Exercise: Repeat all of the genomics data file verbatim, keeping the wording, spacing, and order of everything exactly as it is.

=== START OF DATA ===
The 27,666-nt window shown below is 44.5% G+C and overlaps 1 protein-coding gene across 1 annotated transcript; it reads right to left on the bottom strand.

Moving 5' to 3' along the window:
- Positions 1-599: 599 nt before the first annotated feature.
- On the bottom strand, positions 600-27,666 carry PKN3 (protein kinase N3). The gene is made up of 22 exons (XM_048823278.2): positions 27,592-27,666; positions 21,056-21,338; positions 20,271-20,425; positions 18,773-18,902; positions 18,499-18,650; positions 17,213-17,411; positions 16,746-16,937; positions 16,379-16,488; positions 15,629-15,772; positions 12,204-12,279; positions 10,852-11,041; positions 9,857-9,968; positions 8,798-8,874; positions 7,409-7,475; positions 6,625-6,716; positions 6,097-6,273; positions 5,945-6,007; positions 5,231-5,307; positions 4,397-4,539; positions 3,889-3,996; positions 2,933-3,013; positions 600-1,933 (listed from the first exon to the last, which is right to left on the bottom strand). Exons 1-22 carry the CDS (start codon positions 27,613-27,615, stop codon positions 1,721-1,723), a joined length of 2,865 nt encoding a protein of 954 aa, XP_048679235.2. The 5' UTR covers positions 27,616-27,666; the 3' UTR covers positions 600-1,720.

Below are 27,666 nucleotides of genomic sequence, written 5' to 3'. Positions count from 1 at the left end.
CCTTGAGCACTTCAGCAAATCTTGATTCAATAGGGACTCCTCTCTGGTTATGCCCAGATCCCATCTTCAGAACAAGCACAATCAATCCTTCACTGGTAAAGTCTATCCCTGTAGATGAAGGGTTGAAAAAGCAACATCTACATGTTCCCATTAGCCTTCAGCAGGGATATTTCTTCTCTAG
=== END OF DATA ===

The 27,666-nt window shown below is 44.5% G+C and overlaps 1 protein-coding gene across 1 annotated transcript; it reads right to left on the bottom strand.

Moving 5' to 3' along the window:
- Positions 1-599: 599 nt before the first annotated feature.
- On the bottom strand, positions 600-27,666 carry PKN3 (protein kinase N3). The gene is made up of 22 exons (XM_048823278.2): positions 27,592-27,666; positions 21,056-21,338; positions 20,271-20,425; positions 18,773-18,902; positions 18,499-18,650; positions 17,213-17,411; positions 16,746-16,937; positions 16,379-16,488; positions 15,629-15,772; positions 12,204-12,279; positions 10,852-11,041; positions 9,857-9,968; positions 8,798-8,874; positions 7,409-7,475; positions 6,625-6,716; positions 6,097-6,273; positions 5,945-6,007; positions 5,231-5,307; positions 4,397-4,539; positions 3,889-3,996; positions 2,933-3,013; positions 600-1,933 (listed from the first exon to the last, which is right to left on the bottom strand). Exons 1-22 carry the CDS (start codon positions 27,613-27,615, stop codon positions 1,721-1,723), a joined length of 2,865 nt encoding a protein of 954 aa, XP_048679235.2. The 5' UTR covers positions 27,616-27,666; the 3' UTR covers positions 600-1,720.

Below are 27,666 nucleotides of genomic sequence, written 5' to 3'. Positions count from 1 at the left end.
CCTTGAGCACTTCAGCAAATCTTGATTCAATAGGGACTCCTCTCTGGTTATGCCCAGATCCCATCTTCAGAACAAGCACAATCAATCCTTCACTGGTAAAGTCTATCCCTGTAGATGAAGGGTTGAAAAAGCAACATCTACATGTTCCCATTAGCCTTCAGCAGGGATATTTCTTCTCTAG